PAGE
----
Since finishing up my MBA, I have found a huge hole in my day-to-day routines. This time used to be filled up with studying for midterms and learning new concepts. Now, while the degree is done, the itch to read things and learn is still there. I’ve acquired a long list of books on finance that have been recommended to me in one fashion or another, and I recently finished the first. I wanted to share my thoughts this week on The Psychology of Money by Morgan Houser. I chose this to start my leisure reading because I love studying and learning about the behaviors that people exhibit about their finances. This book is packed with financial thoughts and concepts that Mr. Houser breaks down into understandable, easy to read ideas. While this is a finance book, I would advocate that this is a great leisure read title that will give anyone a great insight into the world of behavioral finance without the text coming across as dry or boring.
As individuals, how we think about money is varied and complex. There are those of us who stay very diligent and focused on every nuance the stock market and interest rates throw at us daily. And, there are those of us who learn about what the market has been doing once every 3-6 months when our investment meeting rolls around! Mr. Houser caters to both crowds in this book by providing a host of different concepts about how we think about money. He delves into common thought processes regarding your investments and delivers pragmatic, insightful examples of investing ideas that make sense and allow someone without a PH.D in finance to easily understand and apply these theories.
Mr. Houser includes a host of behavioral concepts in the book. Most of these concepts are related to simple pieces of financial wisdom such as how to save money, how to leave yourself a margin of error, and the effects of compounding over time. What sets this book apart for me is the storytelling method Mr. Houser uses to great effect to emphasize the points he makes in each chapter. In addition to the simple pieces, he also goes into detail about how people psychologically think about their money and offers some great wisdom on how to overcome those obstacles. One of the most powerful chapters for myself is the chapter on the concept of “enough.” Everyone has a different opinion about how much wealth would be “enough” for them, and in my experiences, that number tends to shift for people as they accrue wealth. Mr. Houser does a great job of explaining this behavior and using his unique writing style to discuss the pitfalls of taking on more risk to chase higher and higher levels of wealth, and includes cautionary tales of how that has gone badly.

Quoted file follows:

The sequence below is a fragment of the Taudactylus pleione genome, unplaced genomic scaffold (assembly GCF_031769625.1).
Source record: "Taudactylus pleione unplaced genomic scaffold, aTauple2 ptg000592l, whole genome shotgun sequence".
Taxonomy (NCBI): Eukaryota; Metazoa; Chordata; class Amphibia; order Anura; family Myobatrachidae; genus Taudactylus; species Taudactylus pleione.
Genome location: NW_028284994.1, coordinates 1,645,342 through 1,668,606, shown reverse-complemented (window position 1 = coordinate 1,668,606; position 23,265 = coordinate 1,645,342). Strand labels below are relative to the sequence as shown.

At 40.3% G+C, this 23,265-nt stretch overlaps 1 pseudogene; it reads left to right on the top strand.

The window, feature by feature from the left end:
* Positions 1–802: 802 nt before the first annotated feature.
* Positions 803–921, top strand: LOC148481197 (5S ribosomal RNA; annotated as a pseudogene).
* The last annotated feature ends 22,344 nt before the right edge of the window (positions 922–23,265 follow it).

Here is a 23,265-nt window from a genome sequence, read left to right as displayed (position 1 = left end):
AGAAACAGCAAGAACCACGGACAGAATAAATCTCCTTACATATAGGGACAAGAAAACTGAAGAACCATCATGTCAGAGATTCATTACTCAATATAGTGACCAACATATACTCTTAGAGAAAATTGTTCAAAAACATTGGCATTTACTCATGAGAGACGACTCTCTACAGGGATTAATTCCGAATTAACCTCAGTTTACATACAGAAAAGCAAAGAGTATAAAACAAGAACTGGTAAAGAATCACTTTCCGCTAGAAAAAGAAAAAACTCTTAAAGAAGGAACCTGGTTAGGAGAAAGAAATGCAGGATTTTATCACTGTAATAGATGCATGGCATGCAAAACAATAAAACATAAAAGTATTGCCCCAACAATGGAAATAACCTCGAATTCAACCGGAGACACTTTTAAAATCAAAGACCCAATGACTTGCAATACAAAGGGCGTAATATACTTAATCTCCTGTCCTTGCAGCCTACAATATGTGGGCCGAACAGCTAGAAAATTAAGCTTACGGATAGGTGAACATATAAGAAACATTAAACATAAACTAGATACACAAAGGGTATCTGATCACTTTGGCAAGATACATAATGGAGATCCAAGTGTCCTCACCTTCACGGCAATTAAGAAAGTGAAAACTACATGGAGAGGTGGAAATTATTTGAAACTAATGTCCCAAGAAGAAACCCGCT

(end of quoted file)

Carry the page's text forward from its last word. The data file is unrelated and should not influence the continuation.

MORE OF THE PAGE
There are so many finance books out in the market today, and it seems that most offer a slightly different spin on the same basic concepts. While it is true that a lot of financial wisdom is constant and the overall concepts tend to not change a lot, the area of behavioral finance tends to be an area with more change. The simple explanation is that we are humans, and it is difficult to predict with certainty our sentiment toward things from period to period. Behavioral finance is an area of financial study devoted to how psychological influences by individuals and crowds affect market outcomes. Mr. Houser’s book does a great job of taking some of these influences and explaining them in a text that is shorter than most books. My read time on this book was under four hours, which didn’t feel long enough by the time I had finished the book.
The Psychology of Money was a great book recommended to me by a personal friend and colleague, and I really enjoyed the several takeaways from this book. I use several excerpts from the book in helping clients have a better understanding of how behavior and mood impacts how they approach investing and their view on the markets overall. I would recommend this book to anyone interested in learning more about good approaches to saving, want to read about a top-down view of investing, or are newer to investing and want a light, easy-to-read book that provides a ton of wisdom for a short amount of read time.
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